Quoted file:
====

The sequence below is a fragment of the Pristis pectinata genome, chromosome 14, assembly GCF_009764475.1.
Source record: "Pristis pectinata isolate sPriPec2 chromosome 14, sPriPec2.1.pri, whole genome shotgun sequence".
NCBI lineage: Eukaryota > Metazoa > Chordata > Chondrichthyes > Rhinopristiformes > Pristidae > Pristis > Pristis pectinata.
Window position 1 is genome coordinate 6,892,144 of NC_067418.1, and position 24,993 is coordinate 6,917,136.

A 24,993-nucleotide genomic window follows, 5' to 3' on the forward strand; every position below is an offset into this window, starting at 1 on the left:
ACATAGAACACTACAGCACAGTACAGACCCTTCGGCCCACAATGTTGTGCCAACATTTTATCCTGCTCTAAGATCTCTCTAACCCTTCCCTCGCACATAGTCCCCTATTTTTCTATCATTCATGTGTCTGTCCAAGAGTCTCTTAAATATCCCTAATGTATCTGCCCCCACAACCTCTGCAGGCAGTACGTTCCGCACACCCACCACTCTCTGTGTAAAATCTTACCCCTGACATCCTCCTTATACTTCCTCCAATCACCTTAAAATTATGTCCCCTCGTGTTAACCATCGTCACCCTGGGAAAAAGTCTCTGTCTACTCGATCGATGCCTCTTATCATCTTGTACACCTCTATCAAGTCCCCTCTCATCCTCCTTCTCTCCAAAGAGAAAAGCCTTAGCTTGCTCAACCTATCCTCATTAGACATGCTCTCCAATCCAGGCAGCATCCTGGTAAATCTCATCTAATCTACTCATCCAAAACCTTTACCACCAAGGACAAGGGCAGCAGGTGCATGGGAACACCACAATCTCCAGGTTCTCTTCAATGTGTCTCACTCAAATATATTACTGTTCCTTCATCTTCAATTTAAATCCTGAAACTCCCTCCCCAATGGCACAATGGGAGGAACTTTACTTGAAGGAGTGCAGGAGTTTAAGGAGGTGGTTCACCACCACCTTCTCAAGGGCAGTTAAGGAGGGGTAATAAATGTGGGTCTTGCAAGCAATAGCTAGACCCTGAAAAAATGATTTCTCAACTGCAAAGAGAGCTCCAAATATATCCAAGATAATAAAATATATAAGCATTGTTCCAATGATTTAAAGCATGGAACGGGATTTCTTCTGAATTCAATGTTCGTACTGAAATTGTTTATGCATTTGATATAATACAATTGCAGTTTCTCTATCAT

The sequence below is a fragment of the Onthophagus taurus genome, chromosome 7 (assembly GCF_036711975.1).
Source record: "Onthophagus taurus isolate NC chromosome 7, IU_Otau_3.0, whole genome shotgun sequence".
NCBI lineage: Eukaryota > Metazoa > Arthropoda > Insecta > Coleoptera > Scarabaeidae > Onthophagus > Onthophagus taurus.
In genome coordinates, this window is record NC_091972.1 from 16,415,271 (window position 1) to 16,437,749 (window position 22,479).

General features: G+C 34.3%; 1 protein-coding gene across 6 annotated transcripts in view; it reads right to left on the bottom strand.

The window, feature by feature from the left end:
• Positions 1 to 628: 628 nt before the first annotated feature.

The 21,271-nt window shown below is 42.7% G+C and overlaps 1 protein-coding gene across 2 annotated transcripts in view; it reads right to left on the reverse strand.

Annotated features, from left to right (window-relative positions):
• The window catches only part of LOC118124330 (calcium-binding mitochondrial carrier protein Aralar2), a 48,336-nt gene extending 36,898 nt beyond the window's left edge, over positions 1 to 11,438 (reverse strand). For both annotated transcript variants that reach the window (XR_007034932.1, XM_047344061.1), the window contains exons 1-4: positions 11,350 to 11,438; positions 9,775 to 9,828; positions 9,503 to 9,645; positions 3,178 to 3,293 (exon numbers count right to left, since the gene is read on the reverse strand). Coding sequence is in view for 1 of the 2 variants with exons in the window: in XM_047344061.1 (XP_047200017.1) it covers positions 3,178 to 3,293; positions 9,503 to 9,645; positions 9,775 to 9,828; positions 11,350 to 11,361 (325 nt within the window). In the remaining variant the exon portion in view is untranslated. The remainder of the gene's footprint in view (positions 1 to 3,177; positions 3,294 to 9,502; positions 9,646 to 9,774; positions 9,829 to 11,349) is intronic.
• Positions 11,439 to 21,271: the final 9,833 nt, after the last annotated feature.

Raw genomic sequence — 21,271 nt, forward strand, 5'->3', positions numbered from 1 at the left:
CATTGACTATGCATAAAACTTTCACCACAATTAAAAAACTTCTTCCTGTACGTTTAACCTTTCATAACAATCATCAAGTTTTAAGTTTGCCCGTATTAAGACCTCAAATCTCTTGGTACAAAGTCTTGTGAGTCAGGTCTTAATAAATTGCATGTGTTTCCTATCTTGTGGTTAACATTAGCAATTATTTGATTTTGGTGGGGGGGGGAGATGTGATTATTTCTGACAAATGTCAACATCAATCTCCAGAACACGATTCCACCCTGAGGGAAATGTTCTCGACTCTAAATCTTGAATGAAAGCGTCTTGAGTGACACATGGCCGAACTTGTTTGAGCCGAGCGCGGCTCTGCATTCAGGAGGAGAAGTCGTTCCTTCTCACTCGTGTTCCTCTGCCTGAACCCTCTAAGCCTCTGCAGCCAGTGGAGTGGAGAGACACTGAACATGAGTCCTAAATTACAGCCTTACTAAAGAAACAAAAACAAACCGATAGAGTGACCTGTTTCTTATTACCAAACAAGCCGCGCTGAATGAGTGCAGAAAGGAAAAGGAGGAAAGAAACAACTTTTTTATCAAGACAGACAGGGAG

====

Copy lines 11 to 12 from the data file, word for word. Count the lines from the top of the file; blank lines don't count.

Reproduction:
General features: G+C 34.3%; 1 protein-coding gene across 6 annotated transcripts in view; it reads right to left on the bottom strand.

The window, feature by feature from the left end: